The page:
OAKLAND — Like every starting pitcher, Andrew Triggs is a fan of quick innings.
Quick exits don’t sit so well with him.
The Washington Nationals struck for six runs in the seventh and eighth innings to turn Friday’s game into a laugher as they routed the A’s 13-3. Triggs was long gone by then, and his short night of work ate at him afterward.
The right-hander struggled through his shortest start of the season, 3 2/3 innings, and was charged with six runs on nine hits.
“I just couldn’t stop the merry-go-round. That can’t happen,” he said of a four-run fourth inning in which the Nats sent 10 batters to the plate. “At the end of the day, I need to make better pitches. To get pulled in the fourth, that’s embarrassing on my end, and that’s all on my performance. That’s on me.”
It actually wasn’t all on him. The A’s mustered just seven hits and three of them came during garbage time in the ninth inning. Manager Bob Melvin leaned heavily on middle reliever Zach Neal, who was in the unenviable position of having to eat up innings so as to save others in the bullpen. Neal was beat up for seven runs over 3 1/3 innings.
But Triggs was holding himself accountable, and he was steamed most at the fact that he couldn’t deliver a shutdown inning after Matt Joyce’s homer pulled the A’s into a 2-2 tie in the third.
“That’s the thing I’m most frustrated with honestly,” he said. “I think that’s three outings in a row where we‘ve either tied it or taken a one-run lead, and I’ve given it right back. We put ourselves in a good position, tie a game up against a good team and a good pitcher (Stephen Strasburg), and I made it easier for them to pull away.”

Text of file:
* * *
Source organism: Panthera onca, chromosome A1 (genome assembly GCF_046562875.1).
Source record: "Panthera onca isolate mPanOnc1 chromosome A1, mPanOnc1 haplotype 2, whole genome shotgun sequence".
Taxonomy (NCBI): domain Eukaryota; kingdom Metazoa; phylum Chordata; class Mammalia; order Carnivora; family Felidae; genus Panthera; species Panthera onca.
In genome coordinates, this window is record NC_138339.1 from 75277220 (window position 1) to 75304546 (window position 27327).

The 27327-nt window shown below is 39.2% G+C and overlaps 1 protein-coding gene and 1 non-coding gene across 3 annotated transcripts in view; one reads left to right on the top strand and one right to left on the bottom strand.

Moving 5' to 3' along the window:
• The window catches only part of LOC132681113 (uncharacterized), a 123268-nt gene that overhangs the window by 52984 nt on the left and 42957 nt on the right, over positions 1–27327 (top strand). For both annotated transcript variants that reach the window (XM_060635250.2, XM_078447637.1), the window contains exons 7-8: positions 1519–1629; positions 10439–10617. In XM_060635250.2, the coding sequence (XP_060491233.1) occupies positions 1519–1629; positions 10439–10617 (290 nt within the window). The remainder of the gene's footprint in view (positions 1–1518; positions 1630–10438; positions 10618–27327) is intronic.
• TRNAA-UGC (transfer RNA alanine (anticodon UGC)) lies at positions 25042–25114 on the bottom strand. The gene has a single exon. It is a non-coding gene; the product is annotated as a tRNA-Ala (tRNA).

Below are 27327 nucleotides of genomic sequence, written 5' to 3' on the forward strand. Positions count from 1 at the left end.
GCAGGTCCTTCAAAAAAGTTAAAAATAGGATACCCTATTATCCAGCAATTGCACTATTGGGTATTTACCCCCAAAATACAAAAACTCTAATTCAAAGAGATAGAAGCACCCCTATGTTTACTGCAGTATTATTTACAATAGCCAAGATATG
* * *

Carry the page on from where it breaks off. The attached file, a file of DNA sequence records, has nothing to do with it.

Triggs was a terrific bright spot for the A’s through April, posting a 4-1 record and a 1.84 ERA in that month. His overall May ERA of 3.45 wasn’t too shabby. But things have been rocky over his last three outings, when he’s allowed 12 earned runs over 15 innings for a 7.20 ERA.
Granted, he’s also been victimized by poor defense. His 11 unearned runs coming into Friday were tied for the most in the majors. But even in his previous start against the Yankees, when only one of his six runs was earned, Triggs surrendered a two-out grand slam to Aaron Judge that shifted the tide of that game.
Triggs relies on pinpoint control, which he was dialed in with early in the season. Now he’s got to make the needed adjustments and rediscover that form he had early on. Keeping the ball in the ballpark is a big part of that. After allowing just one homer over his first seven starts, Triggs has given up five in his past four outings.
The Nats, even without the suspended Bryce Harper, don’t allow much margin for error.
“They’re first in the National League in just about every offensive category,” Melvin said. “(They’re without) Harper today, and you put a guy like (Adam) Lind in there who’s dangerous too. They have speed, they obviously have some power. It’s a tough team for a starting pitcher.”